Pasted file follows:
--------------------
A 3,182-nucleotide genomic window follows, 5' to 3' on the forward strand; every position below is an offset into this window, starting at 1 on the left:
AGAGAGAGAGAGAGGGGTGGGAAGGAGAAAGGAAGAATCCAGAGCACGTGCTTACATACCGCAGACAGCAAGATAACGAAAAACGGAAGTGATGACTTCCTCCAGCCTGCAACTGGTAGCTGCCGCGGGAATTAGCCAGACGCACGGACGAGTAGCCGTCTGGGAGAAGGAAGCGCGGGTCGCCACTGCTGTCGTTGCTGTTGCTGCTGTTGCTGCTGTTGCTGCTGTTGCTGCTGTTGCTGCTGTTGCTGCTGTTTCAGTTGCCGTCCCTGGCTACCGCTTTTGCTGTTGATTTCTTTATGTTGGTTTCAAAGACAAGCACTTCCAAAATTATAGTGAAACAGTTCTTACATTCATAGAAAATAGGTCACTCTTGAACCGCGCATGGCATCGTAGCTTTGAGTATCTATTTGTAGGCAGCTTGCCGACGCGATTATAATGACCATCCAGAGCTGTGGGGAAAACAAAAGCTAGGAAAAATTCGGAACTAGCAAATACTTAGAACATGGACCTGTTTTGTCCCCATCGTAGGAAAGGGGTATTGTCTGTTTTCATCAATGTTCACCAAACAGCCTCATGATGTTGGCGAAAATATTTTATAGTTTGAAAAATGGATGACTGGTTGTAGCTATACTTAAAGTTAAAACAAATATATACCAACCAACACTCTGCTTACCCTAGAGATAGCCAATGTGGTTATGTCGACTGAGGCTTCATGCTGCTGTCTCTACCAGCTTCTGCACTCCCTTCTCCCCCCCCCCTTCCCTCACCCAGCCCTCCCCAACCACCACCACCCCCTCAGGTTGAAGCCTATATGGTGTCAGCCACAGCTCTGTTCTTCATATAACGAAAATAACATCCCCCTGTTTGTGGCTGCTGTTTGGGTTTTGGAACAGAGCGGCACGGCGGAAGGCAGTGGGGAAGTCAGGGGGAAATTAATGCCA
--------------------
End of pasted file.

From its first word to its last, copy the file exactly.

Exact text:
A 3,182-nucleotide genomic window follows, 5' to 3' on the forward strand; every position below is an offset into this window, starting at 1 on the left:
AGAGAGAGAGAGAGGGGTGGGAAGGAGAAAGGAAGAATCCAGAGCACGTGCTTACATACCGCAGACAGCAAGATAACGAAAAACGGAAGTGATGACTTCCTCCAGCCTGCAACTGGTAGCTGCCGCGGGAATTAGCCAGACGCACGGACGAGTAGCCGTCTGGGAGAAGGAAGCGCGGGTCGCCACTGCTGTCGTTGCTGTTGCTGCTGTTGCTGCTGTTGCTGCTGTTGCTGCTGTTGCTGCTGTTGCTGCTGTTTCAGTTGCCGTCCCTGGCTACCGCTTTTGCTGTTGATTTCTTTATGTTGGTTTCAAAGACAAGCACTTCCAAAATTATAGTGAAACAGTTCTTACATTCATAGAAAATAGGTCACTCTTGAACCGCGCATGGCATCGTAGCTTTGAGTATCTATTTGTAGGCAGCTTGCCGACGCGATTATAATGACCATCCAGAGCTGTGGGGAAAACAAAAGCTAGGAAAAATTCGGAACTAGCAAATACTTAGAACATGGACCTGTTTTGTCCCCATCGTAGGAAAGGGGTATTGTCTGTTTTCATCAATGTTCACCAAACAGCCTCATGATGTTGGCGAAAATATTTTATAGTTTGAAAAATGGATGACTGGTTGTAGCTATACTTAAAGTTAAAACAAATATATACCAACCAACACTCTGCTTACCCTAGAGATAGCCAATGTGGTTATGTCGACTGAGGCTTCATGCTGCTGTCTCTACCAGCTTCTGCACTCCCTTCTCCCCCCCCCCTTCCCTCACCCAGCCCTCCCCAACCACCACCACCCCCTCAGGTTGAAGCCTATATGGTGTCAGCCACAGCTCTGTTCTTCATATAACGAAAATAACATCCCCCTGTTTGTGGCTGCTGTTTGGGTTTTGGAACAGAGCGGCACGGCGGAAGGCAGTGGGGAAGTCAGGGGGAAATTAATGCCA